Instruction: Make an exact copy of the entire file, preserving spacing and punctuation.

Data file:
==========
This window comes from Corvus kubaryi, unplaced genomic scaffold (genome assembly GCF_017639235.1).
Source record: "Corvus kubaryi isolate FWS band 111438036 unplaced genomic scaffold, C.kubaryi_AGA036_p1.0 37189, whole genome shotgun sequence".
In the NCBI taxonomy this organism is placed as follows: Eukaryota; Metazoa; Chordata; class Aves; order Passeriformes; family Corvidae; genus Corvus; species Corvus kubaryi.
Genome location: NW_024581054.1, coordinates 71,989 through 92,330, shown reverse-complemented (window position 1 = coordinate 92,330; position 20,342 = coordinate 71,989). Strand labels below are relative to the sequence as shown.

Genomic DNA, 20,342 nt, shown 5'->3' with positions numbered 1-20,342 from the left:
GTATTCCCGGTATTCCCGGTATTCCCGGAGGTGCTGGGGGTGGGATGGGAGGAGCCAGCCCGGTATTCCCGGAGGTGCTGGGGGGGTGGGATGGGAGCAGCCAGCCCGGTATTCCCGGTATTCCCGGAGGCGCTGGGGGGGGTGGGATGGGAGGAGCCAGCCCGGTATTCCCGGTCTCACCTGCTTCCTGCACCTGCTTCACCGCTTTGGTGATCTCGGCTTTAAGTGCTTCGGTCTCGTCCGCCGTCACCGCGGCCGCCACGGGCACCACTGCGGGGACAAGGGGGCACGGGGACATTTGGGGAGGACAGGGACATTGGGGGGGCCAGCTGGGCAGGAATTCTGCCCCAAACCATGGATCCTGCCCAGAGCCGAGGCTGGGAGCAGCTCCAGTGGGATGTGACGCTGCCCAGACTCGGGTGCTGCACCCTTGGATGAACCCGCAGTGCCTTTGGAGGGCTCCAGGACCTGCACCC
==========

This window comes from Corvus kubaryi, unplaced genomic scaffold (genome assembly GCF_017639235.1).
Source record: "Corvus kubaryi isolate FWS band 111438036 unplaced genomic scaffold, C.kubaryi_AGA036_p1.0 37189, whole genome shotgun sequence".
In the NCBI taxonomy this organism is placed as follows: Eukaryota; Metazoa; Chordata; class Aves; order Passeriformes; family Corvidae; genus Corvus; species Corvus kubaryi.
Genome location: NW_024581054.1, coordinates 71,989 through 92,330, shown reverse-complemented (window position 1 = coordinate 92,330; position 20,342 = coordinate 71,989). Strand labels below are relative to the sequence as shown.

Genomic DNA, 20,342 nt, shown 5'->3' with positions numbered 1-20,342 from the left:
GTATTCCCGGTATTCCCGGTATTCCCGGAGGTGCTGGGGGTGGGATGGGAGGAGCCAGCCCGGTATTCCCGGAGGTGCTGGGGGGGTGGGATGGGAGCAGCCAGCCCGGTATTCCCGGTATTCCCGGAGGCGCTGGGGGGGGTGGGATGGGAGGAGCCAGCCCGGTATTCCCGGTCTCACCTGCTTCCTGCACCTGCTTCACCGCTTTGGTGATCTCGGCTTTAAGTGCTTCGGTCTCGTCCGCCGTCACCGCGGCCGCCACGGGCACCACTGCGGGGACAAGGGGGCACGGGGACATTTGGGGAGGACAGGGACATTGGGGGGGCCAGCTGGGCAGGAATTCTGCCCCAAACCATGGATCCTGCCCAGAGCCGAGGCTGGGAGCAGCTCCAGTGGGATGTGACGCTGCCCAGACTCGGGTGCTGCACCCTTGGATGAACCCGCAGTGCCTTTGGAGGGCTCCAGGACCTGCACCC